[ Contents | Search | Post | Reply | Next | Previous | Up ]
From: Paul Goldstein
Date: 08 Oct 2011
Time: 19:45:24 -0500
Remote Name: 220.127.116.11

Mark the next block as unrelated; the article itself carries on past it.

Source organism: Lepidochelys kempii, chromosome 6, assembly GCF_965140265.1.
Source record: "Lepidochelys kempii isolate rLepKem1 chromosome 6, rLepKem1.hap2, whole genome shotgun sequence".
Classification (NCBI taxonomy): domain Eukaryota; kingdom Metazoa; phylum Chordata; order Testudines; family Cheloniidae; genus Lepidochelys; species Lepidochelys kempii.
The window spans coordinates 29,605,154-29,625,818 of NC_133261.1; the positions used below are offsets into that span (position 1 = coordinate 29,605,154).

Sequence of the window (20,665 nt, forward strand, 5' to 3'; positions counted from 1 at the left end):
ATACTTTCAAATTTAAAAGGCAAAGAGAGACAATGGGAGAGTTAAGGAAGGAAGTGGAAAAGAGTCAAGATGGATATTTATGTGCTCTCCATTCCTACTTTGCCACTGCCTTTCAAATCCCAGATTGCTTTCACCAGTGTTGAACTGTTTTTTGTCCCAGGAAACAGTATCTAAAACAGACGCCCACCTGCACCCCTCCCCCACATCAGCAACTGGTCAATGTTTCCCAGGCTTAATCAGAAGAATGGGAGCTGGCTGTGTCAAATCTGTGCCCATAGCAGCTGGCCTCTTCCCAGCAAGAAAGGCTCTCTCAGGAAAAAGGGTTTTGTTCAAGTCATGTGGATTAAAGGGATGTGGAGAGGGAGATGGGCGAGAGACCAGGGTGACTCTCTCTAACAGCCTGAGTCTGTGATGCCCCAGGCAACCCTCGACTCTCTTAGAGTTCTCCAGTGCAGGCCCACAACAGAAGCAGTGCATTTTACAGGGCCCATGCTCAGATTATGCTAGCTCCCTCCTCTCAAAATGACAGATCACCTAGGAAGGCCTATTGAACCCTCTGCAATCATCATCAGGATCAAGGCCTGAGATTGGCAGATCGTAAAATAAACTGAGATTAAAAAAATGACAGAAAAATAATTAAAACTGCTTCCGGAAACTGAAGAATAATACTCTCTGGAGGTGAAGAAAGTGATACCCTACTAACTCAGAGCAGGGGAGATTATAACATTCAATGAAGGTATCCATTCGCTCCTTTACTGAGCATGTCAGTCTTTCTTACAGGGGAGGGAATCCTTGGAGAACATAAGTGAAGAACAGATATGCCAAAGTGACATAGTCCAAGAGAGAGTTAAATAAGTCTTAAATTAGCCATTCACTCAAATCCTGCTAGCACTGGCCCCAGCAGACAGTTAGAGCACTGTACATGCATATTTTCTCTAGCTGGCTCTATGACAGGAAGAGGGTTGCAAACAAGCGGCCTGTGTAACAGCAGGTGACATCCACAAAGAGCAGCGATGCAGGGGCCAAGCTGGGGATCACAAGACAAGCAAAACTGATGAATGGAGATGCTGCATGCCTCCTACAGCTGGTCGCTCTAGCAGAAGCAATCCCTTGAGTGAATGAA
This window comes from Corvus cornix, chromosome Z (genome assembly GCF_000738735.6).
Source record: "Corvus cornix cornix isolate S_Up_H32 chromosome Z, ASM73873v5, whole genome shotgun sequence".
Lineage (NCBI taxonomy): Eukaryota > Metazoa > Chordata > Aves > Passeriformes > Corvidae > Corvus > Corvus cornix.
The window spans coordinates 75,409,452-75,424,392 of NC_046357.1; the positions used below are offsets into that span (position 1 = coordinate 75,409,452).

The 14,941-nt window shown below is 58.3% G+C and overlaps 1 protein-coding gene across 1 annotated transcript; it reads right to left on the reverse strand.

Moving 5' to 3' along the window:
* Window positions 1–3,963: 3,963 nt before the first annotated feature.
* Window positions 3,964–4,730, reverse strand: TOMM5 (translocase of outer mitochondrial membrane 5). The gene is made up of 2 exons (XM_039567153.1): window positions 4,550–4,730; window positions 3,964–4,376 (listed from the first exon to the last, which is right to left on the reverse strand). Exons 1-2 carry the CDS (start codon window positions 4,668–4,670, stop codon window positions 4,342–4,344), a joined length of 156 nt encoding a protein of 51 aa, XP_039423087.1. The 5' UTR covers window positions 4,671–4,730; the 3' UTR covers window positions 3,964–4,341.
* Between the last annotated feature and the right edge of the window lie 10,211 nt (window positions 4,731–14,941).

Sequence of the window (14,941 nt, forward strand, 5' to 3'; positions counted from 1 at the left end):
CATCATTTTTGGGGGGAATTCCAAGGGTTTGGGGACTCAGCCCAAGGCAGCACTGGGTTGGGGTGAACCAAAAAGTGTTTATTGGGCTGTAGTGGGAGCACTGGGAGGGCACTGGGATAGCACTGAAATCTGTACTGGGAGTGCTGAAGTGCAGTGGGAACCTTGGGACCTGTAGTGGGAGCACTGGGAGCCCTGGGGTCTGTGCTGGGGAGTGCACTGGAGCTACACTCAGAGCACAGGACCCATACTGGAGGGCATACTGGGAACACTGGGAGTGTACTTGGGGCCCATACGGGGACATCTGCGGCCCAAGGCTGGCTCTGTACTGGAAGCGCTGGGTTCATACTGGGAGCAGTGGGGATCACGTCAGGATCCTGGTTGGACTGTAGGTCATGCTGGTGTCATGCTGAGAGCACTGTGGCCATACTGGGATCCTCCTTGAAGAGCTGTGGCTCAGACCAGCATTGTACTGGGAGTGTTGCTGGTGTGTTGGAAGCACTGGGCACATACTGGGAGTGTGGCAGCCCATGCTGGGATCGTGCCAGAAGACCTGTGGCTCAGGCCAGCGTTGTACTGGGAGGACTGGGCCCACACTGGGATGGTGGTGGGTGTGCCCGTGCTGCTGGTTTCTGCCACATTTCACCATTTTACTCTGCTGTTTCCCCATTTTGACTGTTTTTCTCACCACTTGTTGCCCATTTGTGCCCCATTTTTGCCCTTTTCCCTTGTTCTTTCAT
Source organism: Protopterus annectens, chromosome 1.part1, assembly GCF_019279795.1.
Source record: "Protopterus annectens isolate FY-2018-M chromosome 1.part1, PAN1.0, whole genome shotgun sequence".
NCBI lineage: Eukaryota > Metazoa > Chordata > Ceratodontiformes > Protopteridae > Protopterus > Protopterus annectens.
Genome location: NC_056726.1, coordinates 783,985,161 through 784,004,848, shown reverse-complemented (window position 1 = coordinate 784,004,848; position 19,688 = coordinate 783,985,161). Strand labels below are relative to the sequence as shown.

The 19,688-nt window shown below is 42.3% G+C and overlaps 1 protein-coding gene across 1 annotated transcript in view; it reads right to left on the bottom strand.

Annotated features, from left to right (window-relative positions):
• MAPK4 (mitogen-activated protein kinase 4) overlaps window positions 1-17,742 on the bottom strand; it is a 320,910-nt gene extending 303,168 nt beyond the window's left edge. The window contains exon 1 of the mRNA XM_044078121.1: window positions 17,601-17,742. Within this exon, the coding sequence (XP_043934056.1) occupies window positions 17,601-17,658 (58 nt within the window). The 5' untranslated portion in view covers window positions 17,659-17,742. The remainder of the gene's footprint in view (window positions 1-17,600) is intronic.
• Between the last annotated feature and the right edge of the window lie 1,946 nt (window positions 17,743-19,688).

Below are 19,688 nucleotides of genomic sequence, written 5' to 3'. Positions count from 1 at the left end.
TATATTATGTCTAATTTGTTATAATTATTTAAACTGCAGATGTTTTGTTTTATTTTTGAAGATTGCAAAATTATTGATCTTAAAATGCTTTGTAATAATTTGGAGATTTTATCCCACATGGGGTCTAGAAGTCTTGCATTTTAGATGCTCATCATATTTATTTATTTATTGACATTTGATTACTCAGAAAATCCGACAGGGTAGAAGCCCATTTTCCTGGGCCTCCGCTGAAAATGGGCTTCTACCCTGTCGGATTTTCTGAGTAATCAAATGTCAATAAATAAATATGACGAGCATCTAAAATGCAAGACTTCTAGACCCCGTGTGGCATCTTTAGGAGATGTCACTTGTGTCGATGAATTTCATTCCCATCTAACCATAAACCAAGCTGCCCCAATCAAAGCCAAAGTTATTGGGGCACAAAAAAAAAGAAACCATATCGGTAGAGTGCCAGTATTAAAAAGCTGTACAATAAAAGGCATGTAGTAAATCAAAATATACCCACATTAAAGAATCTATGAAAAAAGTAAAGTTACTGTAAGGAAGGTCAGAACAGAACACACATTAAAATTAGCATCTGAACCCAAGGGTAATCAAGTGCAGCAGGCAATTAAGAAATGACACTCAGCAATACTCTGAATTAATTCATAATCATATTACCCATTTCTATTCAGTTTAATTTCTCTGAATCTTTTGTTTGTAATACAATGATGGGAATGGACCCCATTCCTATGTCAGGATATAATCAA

Thank you, Chelsey, for this most interesting question! I think the development of self-acceptance and comfort with one's self as a person who stutters should be part of the total "package" of therapy with a person who stutters. This would be true regardless of the specific type of stuttering therapy used. If one has not come to terms with self-acceptance, this would probably work against the achievement of long-term success with any particular approach. It is important for clinicians to explore and talk about these issues with clients. The client should be encouraged to desensitize himself or herself to their stuttering problem, and to the fact that they happen to stutter. Many decades ago, when I was a teenager, there was a particular group that I wanted to join, but was very reluctant to do so because of my severe stuttering. My mother told me something then that I haven't forgotten, some 40 years later. She told me that there should be no problem at all, since having stuttering is "like having a pimple on your nose!" Indeed, we all have our little problems in life, and no human being is perfect. And my experience is that the large majority of people in the world are totally accepting of those who have a particular difference of some type from the expected "norm". This is one area in which a clinician can do some valuable counselling, and help a client understand these important points. One good strategy of desensitization is to encourage a client to "advertise" or talk to people openly about their stuttering (this really helped me). If stuttering becomes an accetable topic of conversation, it loses its emotional sting. Casually mentioning stuttering (or perhaps one's fluency techniques, if that is a focus of therapy) reduces the significance of stuttering to, in the wise words of my mother, "a pimple on the nose". Good luck, Chelsey, with your future career!